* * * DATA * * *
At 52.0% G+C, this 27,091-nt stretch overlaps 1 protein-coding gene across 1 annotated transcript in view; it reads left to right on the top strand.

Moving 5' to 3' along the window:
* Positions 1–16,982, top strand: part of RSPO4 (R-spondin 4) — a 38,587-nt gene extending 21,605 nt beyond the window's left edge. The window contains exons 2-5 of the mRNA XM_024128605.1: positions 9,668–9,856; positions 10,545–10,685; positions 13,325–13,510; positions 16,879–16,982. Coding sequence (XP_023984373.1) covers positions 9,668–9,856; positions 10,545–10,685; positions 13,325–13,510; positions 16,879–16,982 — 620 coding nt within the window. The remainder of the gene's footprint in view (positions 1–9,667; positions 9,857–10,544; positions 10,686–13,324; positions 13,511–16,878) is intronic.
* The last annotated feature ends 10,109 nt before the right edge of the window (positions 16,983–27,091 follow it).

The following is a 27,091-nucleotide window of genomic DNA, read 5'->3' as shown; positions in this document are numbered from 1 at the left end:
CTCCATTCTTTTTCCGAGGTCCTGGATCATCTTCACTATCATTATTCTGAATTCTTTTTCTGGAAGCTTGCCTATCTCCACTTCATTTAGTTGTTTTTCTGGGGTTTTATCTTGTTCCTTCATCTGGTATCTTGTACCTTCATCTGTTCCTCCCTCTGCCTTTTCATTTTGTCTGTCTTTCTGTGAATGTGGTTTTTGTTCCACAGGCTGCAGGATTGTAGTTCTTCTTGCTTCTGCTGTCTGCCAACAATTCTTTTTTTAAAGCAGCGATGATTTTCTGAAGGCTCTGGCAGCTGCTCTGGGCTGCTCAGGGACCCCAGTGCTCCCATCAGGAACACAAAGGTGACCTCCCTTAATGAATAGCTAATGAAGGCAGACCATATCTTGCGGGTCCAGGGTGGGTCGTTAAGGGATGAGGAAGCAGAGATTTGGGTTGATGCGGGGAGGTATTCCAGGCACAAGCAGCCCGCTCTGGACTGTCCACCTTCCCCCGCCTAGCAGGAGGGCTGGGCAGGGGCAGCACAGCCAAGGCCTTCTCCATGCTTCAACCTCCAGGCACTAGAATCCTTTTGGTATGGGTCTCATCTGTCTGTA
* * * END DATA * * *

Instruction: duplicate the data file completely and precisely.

At 52.0% G+C, this 27,091-nt stretch overlaps 1 protein-coding gene across 1 annotated transcript in view; it reads left to right on the top strand.

Moving 5' to 3' along the window:
* Positions 1–16,982, top strand: part of RSPO4 (R-spondin 4) — a 38,587-nt gene extending 21,605 nt beyond the window's left edge. The window contains exons 2-5 of the mRNA XM_024128605.1: positions 9,668–9,856; positions 10,545–10,685; positions 13,325–13,510; positions 16,879–16,982. Coding sequence (XP_023984373.1) covers positions 9,668–9,856; positions 10,545–10,685; positions 13,325–13,510; positions 16,879–16,982 — 620 coding nt within the window. The remainder of the gene's footprint in view (positions 1–9,667; positions 9,857–10,544; positions 10,686–13,324; positions 13,511–16,878) is intronic.
* The last annotated feature ends 10,109 nt before the right edge of the window (positions 16,983–27,091 follow it).

The following is a 27,091-nucleotide window of genomic DNA, read 5'->3' as shown; positions in this document are numbered from 1 at the left end:
CTCCATTCTTTTTCCGAGGTCCTGGATCATCTTCACTATCATTATTCTGAATTCTTTTTCTGGAAGCTTGCCTATCTCCACTTCATTTAGTTGTTTTTCTGGGGTTTTATCTTGTTCCTTCATCTGGTATCTTGTACCTTCATCTGTTCCTCCCTCTGCCTTTTCATTTTGTCTGTCTTTCTGTGAATGTGGTTTTTGTTCCACAGGCTGCAGGATTGTAGTTCTTCTTGCTTCTGCTGTCTGCCAACAATTCTTTTTTTAAAGCAGCGATGATTTTCTGAAGGCTCTGGCAGCTGCTCTGGGCTGCTCAGGGACCCCAGTGCTCCCATCAGGAACACAAAGGTGACCTCCCTTAATGAATAGCTAATGAAGGCAGACCATATCTTGCGGGTCCAGGGTGGGTCGTTAAGGGATGAGGAAGCAGAGATTTGGGTTGATGCGGGGAGGTATTCCAGGCACAAGCAGCCCGCTCTGGACTGTCCACCTTCCCCCGCCTAGCAGGAGGGCTGGGCAGGGGCAGCACAGCCAAGGCCTTCTCCATGCTTCAACCTCCAGGCACTAGAATCCTTTTGGTATGGGTCTCATCTGTCTGTA